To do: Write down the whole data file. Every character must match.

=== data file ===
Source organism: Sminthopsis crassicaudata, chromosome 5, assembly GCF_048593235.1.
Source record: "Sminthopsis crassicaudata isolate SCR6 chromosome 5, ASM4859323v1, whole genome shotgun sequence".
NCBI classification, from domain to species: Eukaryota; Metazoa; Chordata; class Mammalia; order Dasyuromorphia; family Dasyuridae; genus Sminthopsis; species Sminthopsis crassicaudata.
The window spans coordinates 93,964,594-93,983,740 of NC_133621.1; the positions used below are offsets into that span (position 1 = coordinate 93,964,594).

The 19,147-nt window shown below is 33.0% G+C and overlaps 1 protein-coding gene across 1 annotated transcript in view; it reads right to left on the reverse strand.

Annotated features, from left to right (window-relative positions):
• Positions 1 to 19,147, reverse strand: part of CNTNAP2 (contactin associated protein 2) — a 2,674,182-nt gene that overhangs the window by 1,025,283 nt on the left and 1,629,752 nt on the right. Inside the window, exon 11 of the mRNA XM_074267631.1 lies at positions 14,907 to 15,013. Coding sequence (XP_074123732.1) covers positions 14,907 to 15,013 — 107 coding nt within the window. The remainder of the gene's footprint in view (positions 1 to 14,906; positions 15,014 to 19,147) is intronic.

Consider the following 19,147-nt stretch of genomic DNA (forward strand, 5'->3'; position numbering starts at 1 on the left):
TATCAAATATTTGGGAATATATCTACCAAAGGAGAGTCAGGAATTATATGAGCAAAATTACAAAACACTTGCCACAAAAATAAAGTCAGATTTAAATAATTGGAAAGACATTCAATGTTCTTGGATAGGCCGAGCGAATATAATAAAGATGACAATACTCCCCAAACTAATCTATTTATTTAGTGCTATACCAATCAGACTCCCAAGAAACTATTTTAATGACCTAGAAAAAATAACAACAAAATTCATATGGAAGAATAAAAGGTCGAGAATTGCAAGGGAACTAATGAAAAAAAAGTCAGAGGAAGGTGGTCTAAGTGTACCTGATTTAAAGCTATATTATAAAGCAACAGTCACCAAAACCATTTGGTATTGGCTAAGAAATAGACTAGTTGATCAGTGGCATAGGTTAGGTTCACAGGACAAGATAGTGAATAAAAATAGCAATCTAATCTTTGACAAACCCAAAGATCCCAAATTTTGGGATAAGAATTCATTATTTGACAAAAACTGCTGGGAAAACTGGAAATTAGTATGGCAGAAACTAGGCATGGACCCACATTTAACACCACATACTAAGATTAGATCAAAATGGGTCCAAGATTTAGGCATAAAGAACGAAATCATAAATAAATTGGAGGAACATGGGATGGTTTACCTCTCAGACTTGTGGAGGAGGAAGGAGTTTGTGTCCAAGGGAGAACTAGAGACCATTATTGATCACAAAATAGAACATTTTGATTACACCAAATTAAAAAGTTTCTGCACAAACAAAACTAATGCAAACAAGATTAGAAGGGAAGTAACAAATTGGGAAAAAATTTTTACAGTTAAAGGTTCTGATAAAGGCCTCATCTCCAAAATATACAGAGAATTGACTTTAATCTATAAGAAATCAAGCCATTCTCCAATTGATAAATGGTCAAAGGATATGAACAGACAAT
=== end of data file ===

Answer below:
Source organism: Sminthopsis crassicaudata, chromosome 5, assembly GCF_048593235.1.
Source record: "Sminthopsis crassicaudata isolate SCR6 chromosome 5, ASM4859323v1, whole genome shotgun sequence".
NCBI classification, from domain to species: Eukaryota; Metazoa; Chordata; class Mammalia; order Dasyuromorphia; family Dasyuridae; genus Sminthopsis; species Sminthopsis crassicaudata.
The window spans coordinates 93,964,594-93,983,740 of NC_133621.1; the positions used below are offsets into that span (position 1 = coordinate 93,964,594).

The 19,147-nt window shown below is 33.0% G+C and overlaps 1 protein-coding gene across 1 annotated transcript in view; it reads right to left on the reverse strand.

Annotated features, from left to right (window-relative positions):
• Positions 1 to 19,147, reverse strand: part of CNTNAP2 (contactin associated protein 2) — a 2,674,182-nt gene that overhangs the window by 1,025,283 nt on the left and 1,629,752 nt on the right. Inside the window, exon 11 of the mRNA XM_074267631.1 lies at positions 14,907 to 15,013. Coding sequence (XP_074123732.1) covers positions 14,907 to 15,013 — 107 coding nt within the window. The remainder of the gene's footprint in view (positions 1 to 14,906; positions 15,014 to 19,147) is intronic.

Consider the following 19,147-nt stretch of genomic DNA (forward strand, 5'->3'; position numbering starts at 1 on the left):
TATCAAATATTTGGGAATATATCTACCAAAGGAGAGTCAGGAATTATATGAGCAAAATTACAAAACACTTGCCACAAAAATAAAGTCAGATTTAAATAATTGGAAAGACATTCAATGTTCTTGGATAGGCCGAGCGAATATAATAAAGATGACAATACTCCCCAAACTAATCTATTTATTTAGTGCTATACCAATCAGACTCCCAAGAAACTATTTTAATGACCTAGAAAAAATAACAACAAAATTCATATGGAAGAATAAAAGGTCGAGAATTGCAAGGGAACTAATGAAAAAAAAGTCAGAGGAAGGTGGTCTAAGTGTACCTGATTTAAAGCTATATTATAAAGCAACAGTCACCAAAACCATTTGGTATTGGCTAAGAAATAGACTAGTTGATCAGTGGCATAGGTTAGGTTCACAGGACAAGATAGTGAATAAAAATAGCAATCTAATCTTTGACAAACCCAAAGATCCCAAATTTTGGGATAAGAATTCATTATTTGACAAAAACTGCTGGGAAAACTGGAAATTAGTATGGCAGAAACTAGGCATGGACCCACATTTAACACCACATACTAAGATTAGATCAAAATGGGTCCAAGATTTAGGCATAAAGAACGAAATCATAAATAAATTGGAGGAACATGGGATGGTTTACCTCTCAGACTTGTGGAGGAGGAAGGAGTTTGTGTCCAAGGGAGAACTAGAGACCATTATTGATCACAAAATAGAACATTTTGATTACACCAAATTAAAAAGTTTCTGCACAAACAAAACTAATGCAAACAAGATTAGAAGGGAAGTAACAAATTGGGAAAAAATTTTTACAGTTAAAGGTTCTGATAAAGGCCTCATCTCCAAAATATACAGAGAATTGACTTTAATCTATAAGAAATCAAGCCATTCTCCAATTGATAAATGGTCAAAGGATATGAACAGACAAT